THAT Leo Varadkar Hot Press interview revisited, 10 years on
We take a look back at a decade-old interview that has been all over the news again this week.
Leo Varadkar has taken illegal drugs at some point in his life. He admitted it on national television on Tuesday night during a political debate, in extremely awkward fashion.
Mícheál Martin proudly stated in the same debate that he has never taken illegal drugs. Meanehile, after dithering for what felt like a lifetime, Varadkar said that he had already answered a question on that very topic in a Hot Press interview 10 years ago.
And, that, he did.
We had a look back at that interview (from 19 May 2010), which made for interesting reading 10 years on.
Straight off the bat, journalist Olaf Tyransen referred to the Taoiseach as "Varad-the-Impaler", and describes him as "surprisingly tall". The nickname never stuck, if it was ever a nickname to begin with, much, no doubt to Leo's delight.
The interview started off with a bit of small talk, a bit of light background info and then... BOOM.
"Did you ever experiment with ecstasy or any other illegal drugs as a teen?" Varadkar was asked.
"Now, that came quickly!", he responded.
"Not since I’ve held elected office, anyway. I’ve been extremely law-abiding since I’ve been elected to politics."
Very carefully worded, you'd have to say. Varadkar owned up to smoking cannabis while he was in college, but that he "wouldn’t be advocating that anybody else do the same".
In the interview, he gave some interesting comments about the head shop debate of the time, saying:
"It would be almost impossible to actually ban head shops because they’ll always be one step ahead of the law, and it might make more sense to try and regulate them.
"We don’t ban tobacco, we don’t ban alcohol, we don’t ban caffeine – not that I’m equating mephedrone with those sort of drugs.
"But I think you need to have some sort of rational basis on which you decide which substances are legal and which ones aren’t, and which ones you allow people to use, and under what circumstances."
A fairly compelling argument for decriminalisation from someone who is apparently against decriminalisation, if you ask us.
Varadkar was then asked if he believed in an afterlife.
"I don’t know. I think I probably do. I wouldn’t be surprised if there wasn’t an afterlife. I guess I won’t find that one out. I’d love to know, though."
He won't find that one out? Ever? CONFIRMED: Leo Varadkar is immortal.
Varadkar was asked what he believed the differences between Fine Gael and Fianna Fáil - not by Pat Kenny on Wednesday, by Hot Press over a decade ago.
"The big difference, and the reason I joined Fine Gael, is values. There’s really two things that make the parties very different. The first thing is that Fine Gael is the party that likes to tell the truth. It’s the party that will tell people the truth even when they don’t want to hear it."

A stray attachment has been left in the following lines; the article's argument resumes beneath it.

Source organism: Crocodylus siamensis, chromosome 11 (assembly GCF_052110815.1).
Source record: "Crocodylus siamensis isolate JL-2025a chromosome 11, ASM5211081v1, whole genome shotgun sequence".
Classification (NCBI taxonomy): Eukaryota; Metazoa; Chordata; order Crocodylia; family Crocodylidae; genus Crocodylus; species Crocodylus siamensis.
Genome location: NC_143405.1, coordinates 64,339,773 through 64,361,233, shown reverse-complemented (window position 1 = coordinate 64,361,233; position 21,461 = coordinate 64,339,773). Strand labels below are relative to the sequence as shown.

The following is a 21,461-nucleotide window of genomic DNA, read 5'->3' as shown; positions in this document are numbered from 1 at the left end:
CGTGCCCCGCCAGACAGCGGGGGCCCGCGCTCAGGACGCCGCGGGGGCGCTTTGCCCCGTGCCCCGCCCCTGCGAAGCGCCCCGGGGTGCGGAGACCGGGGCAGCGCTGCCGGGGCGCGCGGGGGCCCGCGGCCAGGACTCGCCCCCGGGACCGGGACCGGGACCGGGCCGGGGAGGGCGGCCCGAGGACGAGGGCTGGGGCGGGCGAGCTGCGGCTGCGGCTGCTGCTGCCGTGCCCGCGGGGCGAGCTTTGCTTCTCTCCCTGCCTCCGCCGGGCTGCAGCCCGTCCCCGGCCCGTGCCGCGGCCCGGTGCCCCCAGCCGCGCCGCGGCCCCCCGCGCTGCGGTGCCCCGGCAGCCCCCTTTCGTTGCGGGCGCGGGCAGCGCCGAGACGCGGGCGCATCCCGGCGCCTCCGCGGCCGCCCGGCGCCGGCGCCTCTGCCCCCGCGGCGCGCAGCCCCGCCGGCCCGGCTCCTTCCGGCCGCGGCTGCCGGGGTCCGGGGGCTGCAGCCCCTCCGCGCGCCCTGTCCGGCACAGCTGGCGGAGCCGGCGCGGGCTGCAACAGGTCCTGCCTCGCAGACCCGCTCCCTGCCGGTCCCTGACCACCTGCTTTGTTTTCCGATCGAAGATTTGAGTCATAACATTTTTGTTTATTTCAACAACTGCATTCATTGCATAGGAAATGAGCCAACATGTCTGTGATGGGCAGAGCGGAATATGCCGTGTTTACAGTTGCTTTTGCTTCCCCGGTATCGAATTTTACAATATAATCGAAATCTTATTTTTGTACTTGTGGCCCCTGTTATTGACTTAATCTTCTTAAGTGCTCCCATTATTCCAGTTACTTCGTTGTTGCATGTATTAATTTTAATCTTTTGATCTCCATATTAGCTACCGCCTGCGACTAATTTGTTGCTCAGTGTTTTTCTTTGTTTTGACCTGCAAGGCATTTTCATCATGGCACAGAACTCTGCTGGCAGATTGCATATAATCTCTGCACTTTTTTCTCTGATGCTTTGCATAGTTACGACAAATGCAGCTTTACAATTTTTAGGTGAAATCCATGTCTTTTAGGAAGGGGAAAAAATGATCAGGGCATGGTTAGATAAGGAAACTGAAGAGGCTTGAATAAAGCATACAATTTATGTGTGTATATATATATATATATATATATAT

Fair enough. As you're aware, the 10 years since has provided a clear distinction between the two parties...
"Would you describe yourself as a right-winger?" Leo was asked later in the interview.
"Yeah. Centre-right," he responded.
Describing what it means to be centre-right, Varadkar said: "To be somebody who is right of centre is somebody who has broadly liberal-conservative/Christian-democrat ideals, and the basic principles of that is that before you can distribute wealth you have to create it."
From that point on, it's fair to say the interview hasn't aged particularly well.
The then 31-year-old was asked for his views on sexuality, and whether being a politician has helped him much "with the opposite sex".
Obviously, the answer there is no.
At the time, Varadkar was anti-gay marriage, while being adamant that he did not believe homosexuality is morally wrong.
"I do think that marriage is separate. And marriage in our Constitution is very clear that it’s a man marrying a woman, largely with a view to having a natural family, and if they are unable to do that, obviously then they can adopt. And I would be of the view that it doesn’t have to be the case for everyone, but that the preferable construct in a society is the traditional family, and the State through its laws should protect that and promote that."
At this point in his life, he was also anti-abortion, stating that "from a human rights point of view", he didn't want it legalised in Ireland.
The interview ended with our current Taoiseach being asked whether or not he would consider himself an emotional person.
"Not really, no. I don’t think so."
Perhaps not an emotional man. But a fascinating interviewee? In this case, yes.
An interview that Varadkar almost certainly didn't think would come back and bite him 10 years on, is now a major talking point at the center of a general election.
Who'd have thought it?